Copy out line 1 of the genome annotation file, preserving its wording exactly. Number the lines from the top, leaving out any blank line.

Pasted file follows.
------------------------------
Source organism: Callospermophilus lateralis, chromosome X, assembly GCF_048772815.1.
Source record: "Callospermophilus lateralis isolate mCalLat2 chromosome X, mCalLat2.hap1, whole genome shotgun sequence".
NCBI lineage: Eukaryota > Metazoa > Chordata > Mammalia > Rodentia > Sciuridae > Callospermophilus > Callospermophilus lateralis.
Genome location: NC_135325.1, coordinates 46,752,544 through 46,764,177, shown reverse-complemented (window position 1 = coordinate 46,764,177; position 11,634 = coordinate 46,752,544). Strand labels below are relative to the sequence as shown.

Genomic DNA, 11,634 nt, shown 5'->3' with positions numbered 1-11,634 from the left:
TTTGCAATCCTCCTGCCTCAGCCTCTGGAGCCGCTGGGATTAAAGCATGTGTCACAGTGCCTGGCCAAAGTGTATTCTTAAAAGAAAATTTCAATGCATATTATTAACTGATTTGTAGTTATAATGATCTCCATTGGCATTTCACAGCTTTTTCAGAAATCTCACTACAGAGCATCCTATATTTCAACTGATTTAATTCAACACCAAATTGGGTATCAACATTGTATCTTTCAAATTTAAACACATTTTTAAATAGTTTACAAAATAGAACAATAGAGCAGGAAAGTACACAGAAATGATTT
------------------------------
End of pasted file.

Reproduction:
Source organism: Callospermophilus lateralis, chromosome X, assembly GCF_048772815.1.